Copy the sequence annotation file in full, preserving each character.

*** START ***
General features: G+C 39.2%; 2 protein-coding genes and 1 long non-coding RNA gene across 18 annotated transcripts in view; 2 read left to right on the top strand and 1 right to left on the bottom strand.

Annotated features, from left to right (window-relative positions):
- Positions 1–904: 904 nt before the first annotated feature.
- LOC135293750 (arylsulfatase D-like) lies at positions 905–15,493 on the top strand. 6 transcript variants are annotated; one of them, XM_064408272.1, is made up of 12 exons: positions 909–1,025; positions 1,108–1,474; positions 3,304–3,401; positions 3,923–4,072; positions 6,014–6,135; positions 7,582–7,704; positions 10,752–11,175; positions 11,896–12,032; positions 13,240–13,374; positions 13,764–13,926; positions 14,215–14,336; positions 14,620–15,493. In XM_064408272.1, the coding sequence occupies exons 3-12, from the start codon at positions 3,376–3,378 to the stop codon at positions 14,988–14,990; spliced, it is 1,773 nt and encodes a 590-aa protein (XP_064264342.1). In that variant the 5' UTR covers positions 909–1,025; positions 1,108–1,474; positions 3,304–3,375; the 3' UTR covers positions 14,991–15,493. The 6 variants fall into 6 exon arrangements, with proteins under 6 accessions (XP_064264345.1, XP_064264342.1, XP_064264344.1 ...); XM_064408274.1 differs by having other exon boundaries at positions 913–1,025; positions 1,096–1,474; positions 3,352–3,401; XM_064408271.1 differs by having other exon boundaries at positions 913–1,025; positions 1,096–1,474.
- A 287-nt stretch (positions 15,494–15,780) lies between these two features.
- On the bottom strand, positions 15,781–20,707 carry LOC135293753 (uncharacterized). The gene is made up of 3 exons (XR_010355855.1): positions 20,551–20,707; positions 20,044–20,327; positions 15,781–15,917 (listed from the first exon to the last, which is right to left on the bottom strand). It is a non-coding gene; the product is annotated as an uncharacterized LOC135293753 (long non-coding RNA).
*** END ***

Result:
General features: G+C 39.2%; 2 protein-coding genes and 1 long non-coding RNA gene across 18 annotated transcripts in view; 2 read left to right on the top strand and 1 right to left on the bottom strand.

Annotated features, from left to right (window-relative positions):
- Positions 1–904: 904 nt before the first annotated feature.
- LOC135293750 (arylsulfatase D-like) lies at positions 905–15,493 on the top strand. 6 transcript variants are annotated; one of them, XM_064408272.1, is made up of 12 exons: positions 909–1,025; positions 1,108–1,474; positions 3,304–3,401; positions 3,923–4,072; positions 6,014–6,135; positions 7,582–7,704; positions 10,752–11,175; positions 11,896–12,032; positions 13,240–13,374; positions 13,764–13,926; positions 14,215–14,336; positions 14,620–15,493. In XM_064408272.1, the coding sequence occupies exons 3-12, from the start codon at positions 3,376–3,378 to the stop codon at positions 14,988–14,990; spliced, it is 1,773 nt and encodes a 590-aa protein (XP_064264342.1). In that variant the 5' UTR covers positions 909–1,025; positions 1,108–1,474; positions 3,304–3,375; the 3' UTR covers positions 14,991–15,493. The 6 variants fall into 6 exon arrangements, with proteins under 6 accessions (XP_064264345.1, XP_064264342.1, XP_064264344.1 ...); XM_064408274.1 differs by having other exon boundaries at positions 913–1,025; positions 1,096–1,474; positions 3,352–3,401; XM_064408271.1 differs by having other exon boundaries at positions 913–1,025; positions 1,096–1,474.
- A 287-nt stretch (positions 15,494–15,780) lies between these two features.
- On the bottom strand, positions 15,781–20,707 carry LOC135293753 (uncharacterized). The gene is made up of 3 exons (XR_010355855.1): positions 20,551–20,707; positions 20,044–20,327; positions 15,781–15,917 (listed from the first exon to the last, which is right to left on the bottom strand). It is a non-coding gene; the product is annotated as an uncharacterized LOC135293753 (long non-coding RNA).